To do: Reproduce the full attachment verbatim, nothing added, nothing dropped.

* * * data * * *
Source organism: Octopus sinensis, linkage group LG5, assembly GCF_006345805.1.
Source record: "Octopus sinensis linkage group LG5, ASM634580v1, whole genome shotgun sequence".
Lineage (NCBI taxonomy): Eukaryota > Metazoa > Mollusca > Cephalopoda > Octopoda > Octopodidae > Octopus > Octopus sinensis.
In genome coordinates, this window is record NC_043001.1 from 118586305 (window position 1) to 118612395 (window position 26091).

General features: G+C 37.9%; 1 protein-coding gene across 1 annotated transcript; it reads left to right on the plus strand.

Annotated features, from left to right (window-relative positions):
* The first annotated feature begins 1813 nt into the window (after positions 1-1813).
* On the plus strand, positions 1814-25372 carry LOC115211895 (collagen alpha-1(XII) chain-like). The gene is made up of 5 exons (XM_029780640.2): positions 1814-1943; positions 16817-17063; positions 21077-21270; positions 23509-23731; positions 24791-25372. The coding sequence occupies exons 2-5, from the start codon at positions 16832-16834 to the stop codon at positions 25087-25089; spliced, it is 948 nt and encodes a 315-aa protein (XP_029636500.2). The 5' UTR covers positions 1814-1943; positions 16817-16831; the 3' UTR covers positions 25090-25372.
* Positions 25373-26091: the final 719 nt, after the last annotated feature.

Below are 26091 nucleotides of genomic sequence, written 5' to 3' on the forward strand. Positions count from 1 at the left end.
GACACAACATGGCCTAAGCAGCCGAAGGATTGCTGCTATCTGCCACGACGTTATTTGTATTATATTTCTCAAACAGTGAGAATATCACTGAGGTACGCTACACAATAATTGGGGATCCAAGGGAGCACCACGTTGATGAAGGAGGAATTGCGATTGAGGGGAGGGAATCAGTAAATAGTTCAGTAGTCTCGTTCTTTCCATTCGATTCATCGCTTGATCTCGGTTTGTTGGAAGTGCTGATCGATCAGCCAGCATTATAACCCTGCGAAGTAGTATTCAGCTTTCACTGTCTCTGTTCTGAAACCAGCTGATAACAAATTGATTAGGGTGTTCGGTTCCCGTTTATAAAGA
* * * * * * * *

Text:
Source organism: Octopus sinensis, linkage group LG5, assembly GCF_006345805.1.
Source record: "Octopus sinensis linkage group LG5, ASM634580v1, whole genome shotgun sequence".
Lineage (NCBI taxonomy): Eukaryota > Metazoa > Mollusca > Cephalopoda > Octopoda > Octopodidae > Octopus > Octopus sinensis.
In genome coordinates, this window is record NC_043001.1 from 118586305 (window position 1) to 118612395 (window position 26091).

General features: G+C 37.9%; 1 protein-coding gene across 1 annotated transcript; it reads left to right on the plus strand.

Annotated features, from left to right (window-relative positions):
* The first annotated feature begins 1813 nt into the window (after positions 1-1813).
* On the plus strand, positions 1814-25372 carry LOC115211895 (collagen alpha-1(XII) chain-like). The gene is made up of 5 exons (XM_029780640.2): positions 1814-1943; positions 16817-17063; positions 21077-21270; positions 23509-23731; positions 24791-25372. The coding sequence occupies exons 2-5, from the start codon at positions 16832-16834 to the stop codon at positions 25087-25089; spliced, it is 948 nt and encodes a 315-aa protein (XP_029636500.2). The 5' UTR covers positions 1814-1943; positions 16817-16831; the 3' UTR covers positions 25090-25372.
* Positions 25373-26091: the final 719 nt, after the last annotated feature.

Below are 26091 nucleotides of genomic sequence, written 5' to 3' on the forward strand. Positions count from 1 at the left end.
GACACAACATGGCCTAAGCAGCCGAAGGATTGCTGCTATCTGCCACGACGTTATTTGTATTATATTTCTCAAACAGTGAGAATATCACTGAGGTACGCTACACAATAATTGGGGATCCAAGGGAGCACCACGTTGATGAAGGAGGAATTGCGATTGAGGGGAGGGAATCAGTAAATAGTTCAGTAGTCTCGTTCTTTCCATTCGATTCATCGCTTGATCTCGGTTTGTTGGAAGTGCTGATCGATCAGCCAGCATTATAACCCTGCGAAGTAGTATTCAGCTTTCACTGTCTCTGTTCTGAAACCAGCTGATAACAAATTGATTAGGGTGTTCGGTTCCCGTTTATAAAGA